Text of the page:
- Completing the Big Four Bridge pedestrian walkway and bike path as an alternative to including pedestrian and bike paths on the new downtown bridge
In addition, the Louisville and Southern Indiana Bridges Authority will explore other cost-saving solutions in design, construction and financing by soliciting private-sector ideas at an industry innovation forum next month.
On WFPL’s State of Affairs, Louisville Mayor Jerry Abramson said the statues that would grant tax breaks to the proposed Ark Encounter theme park “cut both ways.” The state can’t deny the breaks outright because the park is religious. However, the park must follow all state operating, hiring and anti-discrimination laws in order to receive the breaks. When a caller asked whether he thought the park would hurt Kentucky’s image, Abramson said he likely share’s the caller’s logic, but the state can’t judge the park based on its image for the commonwealth.
That transitioned into a conversation about Louisville’s differences with the rest of the state.
Abramson is leaving office to run for Lt. Governor with incumbent Governor Steve Beshear on the top of the ticket. Beshear was on State of Affairs recently. He said he doesn’t think the Ark Encounter will hurt Kentucky’s image.
Kentucky Governor Steve Beshear has thrown his support behind Ark Encounter, a Christian theme park that enforces the biblical interpretation of history, specifically the Noah’s Ark story. Ark Encounter will feature a replica of the Ark and the Tower of Babel, among other biblical attractions.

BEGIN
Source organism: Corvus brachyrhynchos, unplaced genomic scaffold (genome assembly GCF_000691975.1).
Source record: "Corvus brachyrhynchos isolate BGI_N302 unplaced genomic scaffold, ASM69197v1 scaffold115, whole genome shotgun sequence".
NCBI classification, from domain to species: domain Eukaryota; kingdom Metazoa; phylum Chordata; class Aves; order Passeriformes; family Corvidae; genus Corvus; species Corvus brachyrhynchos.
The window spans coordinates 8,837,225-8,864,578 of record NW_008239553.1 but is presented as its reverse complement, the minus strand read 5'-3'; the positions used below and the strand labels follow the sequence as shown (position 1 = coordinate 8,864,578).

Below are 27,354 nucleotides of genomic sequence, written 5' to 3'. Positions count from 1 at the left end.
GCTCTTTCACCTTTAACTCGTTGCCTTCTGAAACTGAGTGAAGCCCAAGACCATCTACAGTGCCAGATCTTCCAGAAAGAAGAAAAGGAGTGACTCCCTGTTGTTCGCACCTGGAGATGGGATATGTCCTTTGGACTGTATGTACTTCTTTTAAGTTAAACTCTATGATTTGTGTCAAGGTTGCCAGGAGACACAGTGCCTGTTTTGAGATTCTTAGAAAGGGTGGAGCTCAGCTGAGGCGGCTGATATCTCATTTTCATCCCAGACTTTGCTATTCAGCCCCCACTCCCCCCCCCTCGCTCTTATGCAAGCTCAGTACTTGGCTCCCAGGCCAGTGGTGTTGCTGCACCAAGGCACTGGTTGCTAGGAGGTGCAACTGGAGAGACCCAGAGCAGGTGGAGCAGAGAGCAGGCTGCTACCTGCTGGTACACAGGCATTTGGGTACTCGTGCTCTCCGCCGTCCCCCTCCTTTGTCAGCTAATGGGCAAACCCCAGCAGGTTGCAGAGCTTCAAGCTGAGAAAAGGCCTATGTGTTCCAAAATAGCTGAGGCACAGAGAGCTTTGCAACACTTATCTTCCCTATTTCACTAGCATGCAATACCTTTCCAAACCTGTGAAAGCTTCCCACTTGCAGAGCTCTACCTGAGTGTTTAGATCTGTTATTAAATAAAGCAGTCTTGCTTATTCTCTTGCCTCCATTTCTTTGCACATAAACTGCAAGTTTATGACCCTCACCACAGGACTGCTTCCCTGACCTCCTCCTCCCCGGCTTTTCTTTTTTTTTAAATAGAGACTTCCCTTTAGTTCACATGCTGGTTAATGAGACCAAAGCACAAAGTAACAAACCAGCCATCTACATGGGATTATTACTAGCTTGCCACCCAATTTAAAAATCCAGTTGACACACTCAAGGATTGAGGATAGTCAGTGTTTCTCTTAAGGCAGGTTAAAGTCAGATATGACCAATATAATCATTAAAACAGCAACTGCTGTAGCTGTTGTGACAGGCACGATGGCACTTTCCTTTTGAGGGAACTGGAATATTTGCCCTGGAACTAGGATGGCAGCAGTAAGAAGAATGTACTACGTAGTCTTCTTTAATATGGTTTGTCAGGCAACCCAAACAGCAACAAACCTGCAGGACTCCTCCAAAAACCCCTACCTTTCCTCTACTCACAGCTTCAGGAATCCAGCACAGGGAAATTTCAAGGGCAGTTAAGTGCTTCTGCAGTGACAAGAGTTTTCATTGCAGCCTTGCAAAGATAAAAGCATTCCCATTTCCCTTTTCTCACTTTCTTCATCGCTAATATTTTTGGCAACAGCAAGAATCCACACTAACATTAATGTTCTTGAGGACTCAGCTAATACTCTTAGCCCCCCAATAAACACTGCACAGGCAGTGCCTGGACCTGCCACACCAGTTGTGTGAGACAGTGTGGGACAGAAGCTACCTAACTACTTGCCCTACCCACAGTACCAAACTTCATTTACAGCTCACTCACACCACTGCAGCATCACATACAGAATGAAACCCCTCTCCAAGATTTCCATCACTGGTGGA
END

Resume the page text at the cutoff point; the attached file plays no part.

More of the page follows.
The park is planned for northern Kentucky. Beshear called it a “big deal,” and said the $150 million park is likely to create 900 jobs.
The park’s developers (Ark Encounters LLC and Answers in Genesis–the group behind the Creation Museum) are seeing tax incentives to build the park, saying it will ultimately bring money to the commonwealth. As Tony McVeigh reports, Beshear has promised the developers incentives, and says the government assistance does not violate any laws.
We have reviewed this from a legal standpoint and the application complies with our laws. There is nothing even remotely unconstitutional about a for-profit organization coming in and investing a $150 million to create jobs in Kentucky and bring tourism to Kentucky.
Louisville attorney David Tachau, who successfully sued over a state appropriation for a religiously affiliated pharmacy school, said he would have to further research the issue.
“It certainly sounds as if the mechanism for supporting a particular religious dogma would violate the establishment of religious prohibitions in the state and federal constitutions, but there may be slippery ways this could pass muster,” he said.
Edwin Kagin, a Northern Kentucky attorney who is also the national legal director for the group American Atheists, said it doesn’t appear to him to violate the law. If other projects with religious themes could qualify for the tax incentives, the law doesn’t discriminate.